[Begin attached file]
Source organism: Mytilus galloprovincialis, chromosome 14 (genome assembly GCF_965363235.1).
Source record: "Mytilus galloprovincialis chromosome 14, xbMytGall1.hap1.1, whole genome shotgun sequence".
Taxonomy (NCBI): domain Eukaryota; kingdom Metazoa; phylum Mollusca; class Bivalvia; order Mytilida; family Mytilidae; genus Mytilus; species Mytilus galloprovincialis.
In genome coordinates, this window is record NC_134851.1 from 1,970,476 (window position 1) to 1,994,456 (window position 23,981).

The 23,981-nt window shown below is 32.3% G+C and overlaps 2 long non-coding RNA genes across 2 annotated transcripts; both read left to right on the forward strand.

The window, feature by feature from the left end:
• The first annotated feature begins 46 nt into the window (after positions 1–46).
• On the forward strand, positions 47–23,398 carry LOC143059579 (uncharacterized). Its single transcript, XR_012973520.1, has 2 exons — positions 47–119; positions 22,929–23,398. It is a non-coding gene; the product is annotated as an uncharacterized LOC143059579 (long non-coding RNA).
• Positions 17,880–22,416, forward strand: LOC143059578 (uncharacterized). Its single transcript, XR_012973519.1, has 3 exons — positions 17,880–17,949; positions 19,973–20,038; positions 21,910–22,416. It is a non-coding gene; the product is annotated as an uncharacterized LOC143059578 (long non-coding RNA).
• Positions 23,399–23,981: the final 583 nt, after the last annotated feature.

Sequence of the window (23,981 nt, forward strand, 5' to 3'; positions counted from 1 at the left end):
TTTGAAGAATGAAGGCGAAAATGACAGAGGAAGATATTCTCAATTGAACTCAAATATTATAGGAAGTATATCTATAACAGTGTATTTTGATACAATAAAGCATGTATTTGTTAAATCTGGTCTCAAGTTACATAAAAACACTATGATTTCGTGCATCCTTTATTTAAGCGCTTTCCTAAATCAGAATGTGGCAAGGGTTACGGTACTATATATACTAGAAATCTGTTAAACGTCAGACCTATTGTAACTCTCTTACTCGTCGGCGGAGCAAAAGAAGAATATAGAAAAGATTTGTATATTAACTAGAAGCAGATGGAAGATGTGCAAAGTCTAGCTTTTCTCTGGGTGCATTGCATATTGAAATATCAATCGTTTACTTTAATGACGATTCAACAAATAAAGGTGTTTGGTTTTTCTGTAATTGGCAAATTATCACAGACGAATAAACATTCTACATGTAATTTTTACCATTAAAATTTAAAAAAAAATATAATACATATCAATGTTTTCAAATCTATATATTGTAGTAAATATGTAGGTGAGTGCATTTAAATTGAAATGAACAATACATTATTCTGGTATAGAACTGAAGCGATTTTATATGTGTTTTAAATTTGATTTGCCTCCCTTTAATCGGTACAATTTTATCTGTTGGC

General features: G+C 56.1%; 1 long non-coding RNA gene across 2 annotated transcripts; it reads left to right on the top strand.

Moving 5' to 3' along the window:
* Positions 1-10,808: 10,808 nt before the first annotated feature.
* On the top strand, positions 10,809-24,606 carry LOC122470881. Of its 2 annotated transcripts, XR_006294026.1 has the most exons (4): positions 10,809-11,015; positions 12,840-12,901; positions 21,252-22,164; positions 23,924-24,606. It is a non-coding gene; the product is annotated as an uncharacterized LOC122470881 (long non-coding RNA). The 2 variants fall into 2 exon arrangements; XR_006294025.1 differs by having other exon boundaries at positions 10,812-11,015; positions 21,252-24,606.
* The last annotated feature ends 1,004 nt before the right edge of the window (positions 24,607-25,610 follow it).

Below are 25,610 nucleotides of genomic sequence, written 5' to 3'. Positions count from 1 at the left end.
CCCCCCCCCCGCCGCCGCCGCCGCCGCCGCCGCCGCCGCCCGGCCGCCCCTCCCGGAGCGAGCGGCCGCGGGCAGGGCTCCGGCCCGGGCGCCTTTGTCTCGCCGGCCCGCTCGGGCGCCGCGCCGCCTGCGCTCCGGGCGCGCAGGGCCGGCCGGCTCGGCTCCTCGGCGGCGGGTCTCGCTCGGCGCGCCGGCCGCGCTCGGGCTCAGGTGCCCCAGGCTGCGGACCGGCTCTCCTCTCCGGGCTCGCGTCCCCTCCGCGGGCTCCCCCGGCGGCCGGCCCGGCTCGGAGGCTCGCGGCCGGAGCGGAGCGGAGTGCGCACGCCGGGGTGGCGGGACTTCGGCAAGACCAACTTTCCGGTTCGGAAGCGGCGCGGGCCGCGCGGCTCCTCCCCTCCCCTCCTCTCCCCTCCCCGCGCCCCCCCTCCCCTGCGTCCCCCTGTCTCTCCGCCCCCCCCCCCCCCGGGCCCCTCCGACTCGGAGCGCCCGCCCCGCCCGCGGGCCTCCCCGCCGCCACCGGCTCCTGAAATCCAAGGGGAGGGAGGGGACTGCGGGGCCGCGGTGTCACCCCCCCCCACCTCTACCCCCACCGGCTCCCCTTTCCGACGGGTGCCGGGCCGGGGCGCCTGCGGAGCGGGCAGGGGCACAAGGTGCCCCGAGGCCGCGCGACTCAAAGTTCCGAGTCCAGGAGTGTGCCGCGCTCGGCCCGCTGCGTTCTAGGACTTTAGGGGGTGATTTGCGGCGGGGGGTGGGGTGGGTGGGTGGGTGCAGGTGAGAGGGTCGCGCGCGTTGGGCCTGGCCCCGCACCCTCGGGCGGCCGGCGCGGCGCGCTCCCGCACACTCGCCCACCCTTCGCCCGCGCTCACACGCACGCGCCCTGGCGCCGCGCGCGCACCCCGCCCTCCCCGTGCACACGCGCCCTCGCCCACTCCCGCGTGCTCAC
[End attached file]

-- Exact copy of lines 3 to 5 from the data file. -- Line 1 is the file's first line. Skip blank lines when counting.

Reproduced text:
Taxonomy (NCBI): domain Eukaryota; kingdom Metazoa; phylum Mollusca; class Bivalvia; order Mytilida; family Mytilidae; genus Mytilus; species Mytilus galloprovincialis.
In genome coordinates, this window is record NC_134851.1 from 1,970,476 (window position 1) to 1,994,456 (window position 23,981).

The 23,981-nt window shown below is 32.3% G+C and overlaps 2 long non-coding RNA genes across 2 annotated transcripts; both read left to right on the forward strand.